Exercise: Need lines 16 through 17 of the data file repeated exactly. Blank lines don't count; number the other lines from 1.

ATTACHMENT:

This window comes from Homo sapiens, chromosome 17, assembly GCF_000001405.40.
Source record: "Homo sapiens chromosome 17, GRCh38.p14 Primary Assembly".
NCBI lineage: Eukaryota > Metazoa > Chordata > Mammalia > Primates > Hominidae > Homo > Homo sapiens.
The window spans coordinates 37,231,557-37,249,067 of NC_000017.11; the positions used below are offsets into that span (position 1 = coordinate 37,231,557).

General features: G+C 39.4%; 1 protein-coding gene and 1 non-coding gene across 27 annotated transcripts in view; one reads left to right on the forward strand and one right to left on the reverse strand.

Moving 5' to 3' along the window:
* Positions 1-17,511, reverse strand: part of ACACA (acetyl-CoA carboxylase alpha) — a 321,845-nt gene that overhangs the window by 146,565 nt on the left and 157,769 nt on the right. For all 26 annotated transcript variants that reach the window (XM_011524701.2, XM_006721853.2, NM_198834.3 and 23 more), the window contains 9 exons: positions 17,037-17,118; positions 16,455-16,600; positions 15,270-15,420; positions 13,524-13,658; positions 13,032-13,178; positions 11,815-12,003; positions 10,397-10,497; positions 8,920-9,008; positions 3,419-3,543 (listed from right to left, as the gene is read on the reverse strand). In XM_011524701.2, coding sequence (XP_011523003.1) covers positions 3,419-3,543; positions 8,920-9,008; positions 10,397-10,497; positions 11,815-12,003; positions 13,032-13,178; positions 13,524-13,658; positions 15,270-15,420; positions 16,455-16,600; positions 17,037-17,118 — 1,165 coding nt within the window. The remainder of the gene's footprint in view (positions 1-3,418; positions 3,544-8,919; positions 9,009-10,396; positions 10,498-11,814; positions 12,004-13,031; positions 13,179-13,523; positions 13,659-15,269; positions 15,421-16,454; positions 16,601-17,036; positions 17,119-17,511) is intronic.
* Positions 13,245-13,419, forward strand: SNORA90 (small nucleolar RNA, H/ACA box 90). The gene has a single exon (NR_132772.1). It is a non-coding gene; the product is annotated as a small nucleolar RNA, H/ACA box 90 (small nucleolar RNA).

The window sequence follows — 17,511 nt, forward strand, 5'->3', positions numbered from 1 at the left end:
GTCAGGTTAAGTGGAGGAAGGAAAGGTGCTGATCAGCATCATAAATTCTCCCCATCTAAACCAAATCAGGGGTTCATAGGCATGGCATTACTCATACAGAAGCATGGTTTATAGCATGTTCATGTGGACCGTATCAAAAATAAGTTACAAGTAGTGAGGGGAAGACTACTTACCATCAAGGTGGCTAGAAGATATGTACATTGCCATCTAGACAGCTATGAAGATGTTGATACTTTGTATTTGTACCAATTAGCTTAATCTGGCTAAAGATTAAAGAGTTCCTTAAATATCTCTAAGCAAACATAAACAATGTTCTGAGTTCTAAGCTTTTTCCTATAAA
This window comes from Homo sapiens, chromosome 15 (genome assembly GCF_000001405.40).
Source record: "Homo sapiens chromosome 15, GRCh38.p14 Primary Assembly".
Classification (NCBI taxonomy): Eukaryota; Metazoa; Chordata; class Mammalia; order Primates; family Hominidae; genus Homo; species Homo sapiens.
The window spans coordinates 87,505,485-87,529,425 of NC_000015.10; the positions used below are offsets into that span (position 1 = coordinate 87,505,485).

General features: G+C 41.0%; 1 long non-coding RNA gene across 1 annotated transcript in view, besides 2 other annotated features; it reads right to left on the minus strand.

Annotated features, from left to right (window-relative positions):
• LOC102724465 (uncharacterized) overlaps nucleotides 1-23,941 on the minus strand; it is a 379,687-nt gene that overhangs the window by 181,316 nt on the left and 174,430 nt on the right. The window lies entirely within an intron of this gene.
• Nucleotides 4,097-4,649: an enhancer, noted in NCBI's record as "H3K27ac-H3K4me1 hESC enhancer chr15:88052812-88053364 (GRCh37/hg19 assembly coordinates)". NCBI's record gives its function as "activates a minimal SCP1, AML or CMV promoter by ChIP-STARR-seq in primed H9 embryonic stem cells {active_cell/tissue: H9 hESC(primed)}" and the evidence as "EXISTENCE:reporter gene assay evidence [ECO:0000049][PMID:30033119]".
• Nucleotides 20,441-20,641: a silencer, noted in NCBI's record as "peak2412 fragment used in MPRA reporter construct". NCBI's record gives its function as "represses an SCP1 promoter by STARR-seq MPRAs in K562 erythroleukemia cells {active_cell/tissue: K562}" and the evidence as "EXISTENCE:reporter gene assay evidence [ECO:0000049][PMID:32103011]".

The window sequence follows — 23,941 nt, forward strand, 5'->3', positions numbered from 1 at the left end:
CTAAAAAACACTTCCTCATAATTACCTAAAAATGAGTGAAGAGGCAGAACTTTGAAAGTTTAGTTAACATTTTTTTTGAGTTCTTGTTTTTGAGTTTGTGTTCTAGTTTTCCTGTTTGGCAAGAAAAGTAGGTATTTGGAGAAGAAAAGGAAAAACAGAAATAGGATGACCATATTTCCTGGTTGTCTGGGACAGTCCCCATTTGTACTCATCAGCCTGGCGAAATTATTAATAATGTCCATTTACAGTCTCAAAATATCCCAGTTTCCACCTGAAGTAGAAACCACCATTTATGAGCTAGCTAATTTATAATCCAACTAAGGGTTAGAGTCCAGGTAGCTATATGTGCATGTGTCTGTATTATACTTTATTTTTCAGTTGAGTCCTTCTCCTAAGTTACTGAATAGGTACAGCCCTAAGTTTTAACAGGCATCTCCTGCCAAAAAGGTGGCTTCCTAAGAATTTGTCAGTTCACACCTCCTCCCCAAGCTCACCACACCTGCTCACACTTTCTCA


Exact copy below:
Annotated features, from left to right (window-relative positions):
• LOC102724465 (uncharacterized) overlaps nucleotides 1-23,941 on the minus strand; it is a 379,687-nt gene that overhangs the window by 181,316 nt on the left and 174,430 nt on the right. The window lies entirely within an intron of this gene.